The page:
Leaving Beaumaris, I was less than impressed to spot the coast path sign directing us straight up a horrendously steep lane, while the traffic continued on the nice, flat coastal road (I think I may have ranted for quite a while about the injustice of this).

Later, from the other side of the estuary, we could see the coastal road itself eventually climbed to pass behind large, seafront properties so I suppose that explains our inland detour. I still wonder, however, why it always seems to be pedestrians who have to be inconvenienced/diverted whenever a conflict of interest about road usage arises. What would have been wrong with claiming the lower route for the Anglesey and Wales Coast Path (allowing access only to vehicles) and sending the traffic up Baron Hill?

Anyway, after a long, hard slog uphill and some hopscotching around the wooded sections (the estate once owned by the Bulkeley family), we finally reached the elongated but very beguiling Llandegfan, a commuter village for many of those working in nearby Bangor and the childhood home of the television presenter, Aled Jones.

We lunched at the foot of the Menai Suspension Bridge. Just to clarify, there are now two road bridges over the Menai Strait. ‘Ours’ was the 1826 suspension bridge designed by Thomas Telford (there is no pedestrian footway on the Britannia Bridge, designed by Robert Stephenson and originally designed as a railway bridge).

Menai Suspension Bridge as viewed from Menai Bridge (the town)
Menai Suspension Bridge as viewed from Menai Bridge (the town)

We crossed the bridge slowly, stopping frequently to look down at the infamous Swellies (one of the most treacherous sections of the 16-mile [22 km] Menai Strait). Theoretically, it’s possible to ford the Swellies at the lowest of spring tides when the water depth falls to less than 0.5 metres; however, the strong current makes it difficult (and dangerous). Personally, I think I’d prefer to take the high (and dry) road!

By a strange coincidence, by middle daughter was in Bangor today (for an interview) and it would have been nice to meet up briefly, but unfortunately, by the time we rolled into town, she was already on a train bound for Cardiff.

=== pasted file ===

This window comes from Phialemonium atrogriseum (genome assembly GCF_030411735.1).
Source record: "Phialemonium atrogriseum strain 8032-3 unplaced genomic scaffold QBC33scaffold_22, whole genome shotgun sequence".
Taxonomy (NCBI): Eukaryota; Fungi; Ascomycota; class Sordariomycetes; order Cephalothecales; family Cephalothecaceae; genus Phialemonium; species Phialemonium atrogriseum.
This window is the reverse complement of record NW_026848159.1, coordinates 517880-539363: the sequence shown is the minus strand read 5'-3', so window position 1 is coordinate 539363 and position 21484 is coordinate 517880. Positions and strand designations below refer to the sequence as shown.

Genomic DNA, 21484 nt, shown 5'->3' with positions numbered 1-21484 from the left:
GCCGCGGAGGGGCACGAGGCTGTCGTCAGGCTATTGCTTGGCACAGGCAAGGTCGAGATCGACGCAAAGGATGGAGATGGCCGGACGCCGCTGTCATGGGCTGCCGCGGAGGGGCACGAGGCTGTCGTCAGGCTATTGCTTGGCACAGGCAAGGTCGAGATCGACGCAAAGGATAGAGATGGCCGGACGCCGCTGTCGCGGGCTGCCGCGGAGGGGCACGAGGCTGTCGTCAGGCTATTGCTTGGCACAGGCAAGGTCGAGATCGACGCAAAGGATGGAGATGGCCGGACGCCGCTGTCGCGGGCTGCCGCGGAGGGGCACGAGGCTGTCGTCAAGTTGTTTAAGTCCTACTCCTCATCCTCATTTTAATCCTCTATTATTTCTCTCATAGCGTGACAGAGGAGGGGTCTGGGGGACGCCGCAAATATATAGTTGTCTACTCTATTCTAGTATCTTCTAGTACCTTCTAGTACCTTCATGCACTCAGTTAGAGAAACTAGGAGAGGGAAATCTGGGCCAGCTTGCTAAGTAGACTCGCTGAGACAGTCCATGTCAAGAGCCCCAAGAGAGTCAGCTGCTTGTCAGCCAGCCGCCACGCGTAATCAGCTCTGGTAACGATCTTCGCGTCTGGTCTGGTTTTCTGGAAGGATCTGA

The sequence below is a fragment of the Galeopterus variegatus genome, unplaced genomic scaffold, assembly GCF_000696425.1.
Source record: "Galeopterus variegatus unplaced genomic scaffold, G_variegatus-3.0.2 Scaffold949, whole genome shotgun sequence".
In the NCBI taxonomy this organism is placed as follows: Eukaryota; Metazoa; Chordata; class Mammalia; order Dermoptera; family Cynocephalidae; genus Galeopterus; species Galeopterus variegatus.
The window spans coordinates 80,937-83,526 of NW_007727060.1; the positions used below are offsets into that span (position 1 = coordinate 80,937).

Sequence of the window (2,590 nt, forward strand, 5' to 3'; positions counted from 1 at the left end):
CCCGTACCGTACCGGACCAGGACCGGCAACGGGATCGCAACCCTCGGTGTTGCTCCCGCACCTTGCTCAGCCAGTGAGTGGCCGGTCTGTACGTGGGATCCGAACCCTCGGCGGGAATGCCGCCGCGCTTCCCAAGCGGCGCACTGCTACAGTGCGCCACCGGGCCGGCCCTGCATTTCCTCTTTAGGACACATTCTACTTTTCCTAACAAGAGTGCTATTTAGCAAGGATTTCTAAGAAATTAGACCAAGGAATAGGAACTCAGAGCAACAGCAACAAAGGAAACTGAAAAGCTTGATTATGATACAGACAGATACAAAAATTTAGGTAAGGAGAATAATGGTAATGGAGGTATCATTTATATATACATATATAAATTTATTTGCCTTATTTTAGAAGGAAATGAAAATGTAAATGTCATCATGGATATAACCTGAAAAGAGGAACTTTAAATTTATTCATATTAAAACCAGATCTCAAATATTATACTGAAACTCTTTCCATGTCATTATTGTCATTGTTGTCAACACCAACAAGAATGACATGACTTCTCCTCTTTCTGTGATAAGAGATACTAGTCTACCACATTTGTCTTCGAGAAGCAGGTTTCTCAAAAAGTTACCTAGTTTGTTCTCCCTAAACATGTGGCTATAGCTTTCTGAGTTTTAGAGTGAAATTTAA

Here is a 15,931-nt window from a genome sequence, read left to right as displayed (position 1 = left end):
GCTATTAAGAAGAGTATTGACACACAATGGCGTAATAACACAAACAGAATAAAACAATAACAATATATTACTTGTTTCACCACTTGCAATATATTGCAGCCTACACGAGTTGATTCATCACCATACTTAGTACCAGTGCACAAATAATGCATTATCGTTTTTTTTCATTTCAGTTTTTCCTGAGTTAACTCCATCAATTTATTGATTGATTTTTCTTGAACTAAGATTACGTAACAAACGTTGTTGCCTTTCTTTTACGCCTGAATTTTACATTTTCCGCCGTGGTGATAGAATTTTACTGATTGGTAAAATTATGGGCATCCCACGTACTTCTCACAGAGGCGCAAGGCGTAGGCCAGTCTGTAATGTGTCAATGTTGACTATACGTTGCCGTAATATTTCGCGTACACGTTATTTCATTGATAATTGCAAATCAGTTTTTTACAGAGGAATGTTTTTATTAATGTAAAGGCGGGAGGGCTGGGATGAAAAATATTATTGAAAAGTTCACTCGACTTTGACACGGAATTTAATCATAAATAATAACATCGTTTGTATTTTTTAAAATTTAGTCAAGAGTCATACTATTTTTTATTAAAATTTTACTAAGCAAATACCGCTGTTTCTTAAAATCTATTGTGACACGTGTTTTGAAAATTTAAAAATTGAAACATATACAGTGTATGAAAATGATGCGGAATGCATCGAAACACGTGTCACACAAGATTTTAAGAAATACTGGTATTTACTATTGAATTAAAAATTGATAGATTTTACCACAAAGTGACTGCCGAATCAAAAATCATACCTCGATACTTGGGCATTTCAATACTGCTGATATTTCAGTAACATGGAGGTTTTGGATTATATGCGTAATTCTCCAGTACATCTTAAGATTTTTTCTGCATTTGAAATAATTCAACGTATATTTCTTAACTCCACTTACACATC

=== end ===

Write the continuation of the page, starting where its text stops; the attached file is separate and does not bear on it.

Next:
Bangor was a pleasant surprise. Having managed to remain ignorant of its coastal location for my entire life, I had no idea it was home to Garth Pier, at 460 metres (1,500 feet) the second longest pier in Wales after Llandudno. It’s a lovely spot to while away a sunny afternoon and it’s hard to believe that this magnificent Victorian structure was threatened with demolition back in the 1970s. The district council had ‘inherited’ the closed pier in 1974 and immediately decided it must go. Fortunately, Bangor city councillors would have none of it; they obtained listed building consent and purchased the dilapidated pier for just 1p in 1975; it wasn’t reopened until 13 years later in 1988 (after full renovation).

The wonderful Garth Pier, saved by forward-thinking Bangor councillors
The wonderful Garth Pier, saved by forward-thinking Bangor councillors

I’d have been happy to while away an hour or so on the pier, but Harri wanted to seize the opportunity to catch up with his notes, so after a quick shopping trip (great excitement from me when I realised there was an Aldi nearby) and a drink in a beer garden with a (sort of) sea view, it was back to our hotel for the night, the Eryl Mor.

After five days, we’d left Anglesey behind and we about to embark on the next stage of our journey.. a hike that would take us across Wales’s highest mountains… the peaks of Snowdonia.


‘O Fôn i FynwyWalking Wales from end to end ‘is available as a Kindle ebook from Amazon, in Made for iBooks format from Apple’s iTunes and in other digital formats from Smashwords.

Never too old to backpack: O Fôn i Fynwy: a 364-mile walk through Wales’ by Tracy Burton is available from Amazon’s Kindle Store and other online bookstores priced at £2.99.


If you want to find out more about Anglesey, there’s plenty of information and photographs at Anglesey Hidden Gems. For more on its history, visit www.anglesey-history.co.uk

There is also a comprehensive site about Penmon’s history at www.penmon.org